The Geography of Middle Class Decline

November 15, 2016

By Richard Florida

Trump’s stunning and unexpected victory in last week’s election highlighted the overlapping divides of class and location in American politics. Almost a decade ago now, Bill Bishop pointed to the ‘Big Sort’ that is dividing Americans by income, education, and where we live. As the election showed, that big sort has become an even bigger sort as America’s middle class has declined and the nation has split into areas of concentrated affluence and even larger spans of concentrated disadvantage.

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The decline of the middle class is the key factor in America’s deepening divide between rich and poor. The share of American families living in middle class neighborhoods fell from nearly two-thirds (65 percent) in 1970 to 40 percent in 2012, according to a recent study by Sean Reardon and Kendra Bischoff. At the same time, the share of American families living in either all-poor or all-affluent neighborhoods more than doubled, increasing from roughly 15 percent to nearly 34 percent.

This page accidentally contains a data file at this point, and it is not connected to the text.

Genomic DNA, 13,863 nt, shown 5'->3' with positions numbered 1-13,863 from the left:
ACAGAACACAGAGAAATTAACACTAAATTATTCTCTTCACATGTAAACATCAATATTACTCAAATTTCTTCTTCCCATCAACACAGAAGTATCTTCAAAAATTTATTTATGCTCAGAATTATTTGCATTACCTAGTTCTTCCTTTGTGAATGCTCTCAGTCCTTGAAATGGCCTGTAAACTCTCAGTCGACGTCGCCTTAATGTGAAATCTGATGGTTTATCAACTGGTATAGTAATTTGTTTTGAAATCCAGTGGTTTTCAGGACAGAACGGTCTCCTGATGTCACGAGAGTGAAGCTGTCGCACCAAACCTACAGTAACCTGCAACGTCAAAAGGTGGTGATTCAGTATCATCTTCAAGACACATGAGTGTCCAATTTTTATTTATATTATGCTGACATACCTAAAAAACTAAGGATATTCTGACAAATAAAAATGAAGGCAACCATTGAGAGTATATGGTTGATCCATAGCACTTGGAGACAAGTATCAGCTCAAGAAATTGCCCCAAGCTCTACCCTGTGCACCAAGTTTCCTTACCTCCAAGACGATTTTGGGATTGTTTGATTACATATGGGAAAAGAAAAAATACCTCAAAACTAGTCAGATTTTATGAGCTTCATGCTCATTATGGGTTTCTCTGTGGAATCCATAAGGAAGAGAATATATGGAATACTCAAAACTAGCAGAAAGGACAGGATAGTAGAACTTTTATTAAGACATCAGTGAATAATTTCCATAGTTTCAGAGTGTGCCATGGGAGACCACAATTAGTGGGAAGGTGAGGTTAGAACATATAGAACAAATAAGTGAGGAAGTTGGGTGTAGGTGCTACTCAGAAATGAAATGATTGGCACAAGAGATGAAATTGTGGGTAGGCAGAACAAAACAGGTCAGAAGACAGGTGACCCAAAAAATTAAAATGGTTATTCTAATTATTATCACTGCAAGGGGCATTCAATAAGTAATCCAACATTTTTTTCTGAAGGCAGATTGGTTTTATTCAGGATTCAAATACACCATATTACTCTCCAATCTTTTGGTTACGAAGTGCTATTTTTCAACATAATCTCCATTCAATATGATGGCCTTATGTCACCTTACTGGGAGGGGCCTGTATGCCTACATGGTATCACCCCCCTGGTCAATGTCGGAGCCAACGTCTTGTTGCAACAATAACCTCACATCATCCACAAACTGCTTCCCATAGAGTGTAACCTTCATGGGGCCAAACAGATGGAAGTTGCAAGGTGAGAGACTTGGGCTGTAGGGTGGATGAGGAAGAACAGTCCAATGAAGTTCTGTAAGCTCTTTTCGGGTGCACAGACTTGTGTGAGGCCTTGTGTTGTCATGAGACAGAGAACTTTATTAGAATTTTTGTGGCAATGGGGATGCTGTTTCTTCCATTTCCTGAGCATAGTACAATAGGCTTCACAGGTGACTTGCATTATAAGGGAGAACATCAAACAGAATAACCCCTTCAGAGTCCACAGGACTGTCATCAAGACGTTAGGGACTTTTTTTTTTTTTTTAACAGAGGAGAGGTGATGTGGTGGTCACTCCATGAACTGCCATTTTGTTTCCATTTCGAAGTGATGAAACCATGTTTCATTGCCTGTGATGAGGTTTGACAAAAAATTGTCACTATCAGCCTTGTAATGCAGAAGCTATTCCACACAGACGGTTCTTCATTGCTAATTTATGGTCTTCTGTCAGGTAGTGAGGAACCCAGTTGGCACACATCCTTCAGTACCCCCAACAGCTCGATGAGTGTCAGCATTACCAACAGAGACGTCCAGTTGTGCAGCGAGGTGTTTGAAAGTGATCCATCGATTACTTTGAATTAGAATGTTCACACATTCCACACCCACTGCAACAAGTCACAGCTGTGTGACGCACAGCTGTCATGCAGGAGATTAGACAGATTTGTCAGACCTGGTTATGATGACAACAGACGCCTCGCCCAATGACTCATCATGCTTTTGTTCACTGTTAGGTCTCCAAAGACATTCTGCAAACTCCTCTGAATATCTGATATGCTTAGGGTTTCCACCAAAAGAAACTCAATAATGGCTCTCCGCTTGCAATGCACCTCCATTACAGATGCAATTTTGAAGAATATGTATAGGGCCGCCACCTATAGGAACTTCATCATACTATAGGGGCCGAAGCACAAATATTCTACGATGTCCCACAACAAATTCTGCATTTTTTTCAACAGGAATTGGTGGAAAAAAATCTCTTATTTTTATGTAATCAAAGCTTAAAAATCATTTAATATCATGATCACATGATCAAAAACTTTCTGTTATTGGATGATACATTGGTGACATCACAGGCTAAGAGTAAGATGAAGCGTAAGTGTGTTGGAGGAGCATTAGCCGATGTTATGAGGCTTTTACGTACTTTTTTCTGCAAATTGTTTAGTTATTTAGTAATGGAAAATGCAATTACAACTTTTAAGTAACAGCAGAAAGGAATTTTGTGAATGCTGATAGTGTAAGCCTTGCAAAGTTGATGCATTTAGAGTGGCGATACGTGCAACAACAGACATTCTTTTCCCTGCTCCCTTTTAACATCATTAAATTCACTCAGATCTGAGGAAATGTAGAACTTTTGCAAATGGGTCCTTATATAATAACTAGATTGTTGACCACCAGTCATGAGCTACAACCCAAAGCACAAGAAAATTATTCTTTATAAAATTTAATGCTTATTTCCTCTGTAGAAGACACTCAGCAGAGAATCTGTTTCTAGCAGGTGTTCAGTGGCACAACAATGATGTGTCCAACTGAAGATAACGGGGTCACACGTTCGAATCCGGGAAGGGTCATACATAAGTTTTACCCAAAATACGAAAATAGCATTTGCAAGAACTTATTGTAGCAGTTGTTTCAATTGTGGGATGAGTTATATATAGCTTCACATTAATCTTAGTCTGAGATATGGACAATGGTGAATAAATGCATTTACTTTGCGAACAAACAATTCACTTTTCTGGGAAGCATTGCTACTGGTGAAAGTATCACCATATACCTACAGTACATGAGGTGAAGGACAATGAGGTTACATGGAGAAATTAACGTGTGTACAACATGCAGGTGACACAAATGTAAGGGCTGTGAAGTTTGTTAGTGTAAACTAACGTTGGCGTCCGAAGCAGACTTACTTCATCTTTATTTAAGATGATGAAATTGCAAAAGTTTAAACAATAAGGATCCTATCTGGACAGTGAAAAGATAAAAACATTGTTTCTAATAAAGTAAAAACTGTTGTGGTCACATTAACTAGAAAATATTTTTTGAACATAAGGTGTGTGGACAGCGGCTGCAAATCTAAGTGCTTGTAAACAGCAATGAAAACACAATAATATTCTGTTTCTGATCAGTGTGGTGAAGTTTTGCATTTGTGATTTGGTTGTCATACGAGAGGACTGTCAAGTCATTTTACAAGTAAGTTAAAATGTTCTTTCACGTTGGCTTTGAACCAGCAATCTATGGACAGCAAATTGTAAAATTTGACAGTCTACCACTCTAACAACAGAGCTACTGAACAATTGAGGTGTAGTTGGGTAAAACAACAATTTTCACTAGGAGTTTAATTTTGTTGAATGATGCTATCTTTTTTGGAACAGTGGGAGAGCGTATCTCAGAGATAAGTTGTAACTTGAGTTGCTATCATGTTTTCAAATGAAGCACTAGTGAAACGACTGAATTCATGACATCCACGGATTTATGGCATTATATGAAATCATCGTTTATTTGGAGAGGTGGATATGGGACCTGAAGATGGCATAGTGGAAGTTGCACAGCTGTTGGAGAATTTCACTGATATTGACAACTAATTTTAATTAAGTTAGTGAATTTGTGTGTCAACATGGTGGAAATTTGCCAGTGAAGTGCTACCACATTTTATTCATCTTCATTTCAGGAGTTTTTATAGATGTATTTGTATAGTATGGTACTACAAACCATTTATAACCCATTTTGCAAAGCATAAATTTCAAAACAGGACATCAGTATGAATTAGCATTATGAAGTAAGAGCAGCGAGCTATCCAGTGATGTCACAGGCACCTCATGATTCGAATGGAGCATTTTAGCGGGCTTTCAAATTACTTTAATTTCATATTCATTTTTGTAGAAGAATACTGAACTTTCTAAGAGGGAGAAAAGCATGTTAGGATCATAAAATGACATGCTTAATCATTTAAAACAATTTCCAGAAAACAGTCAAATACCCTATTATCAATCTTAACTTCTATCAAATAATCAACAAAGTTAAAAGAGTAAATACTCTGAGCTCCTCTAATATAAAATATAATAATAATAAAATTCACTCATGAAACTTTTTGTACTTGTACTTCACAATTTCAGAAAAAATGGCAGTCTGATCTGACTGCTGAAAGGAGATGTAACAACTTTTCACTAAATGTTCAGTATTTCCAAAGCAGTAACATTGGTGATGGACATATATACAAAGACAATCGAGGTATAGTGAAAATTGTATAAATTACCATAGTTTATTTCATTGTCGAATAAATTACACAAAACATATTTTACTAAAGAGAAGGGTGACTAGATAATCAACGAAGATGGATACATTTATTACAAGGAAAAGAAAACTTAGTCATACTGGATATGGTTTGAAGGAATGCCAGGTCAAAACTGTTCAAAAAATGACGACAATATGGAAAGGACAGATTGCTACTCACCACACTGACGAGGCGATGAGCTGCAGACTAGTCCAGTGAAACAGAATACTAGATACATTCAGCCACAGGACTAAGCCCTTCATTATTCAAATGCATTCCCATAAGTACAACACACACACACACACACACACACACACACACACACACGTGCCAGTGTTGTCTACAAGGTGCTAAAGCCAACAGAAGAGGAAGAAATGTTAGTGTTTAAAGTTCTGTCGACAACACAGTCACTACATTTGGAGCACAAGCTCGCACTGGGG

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CEPA Publications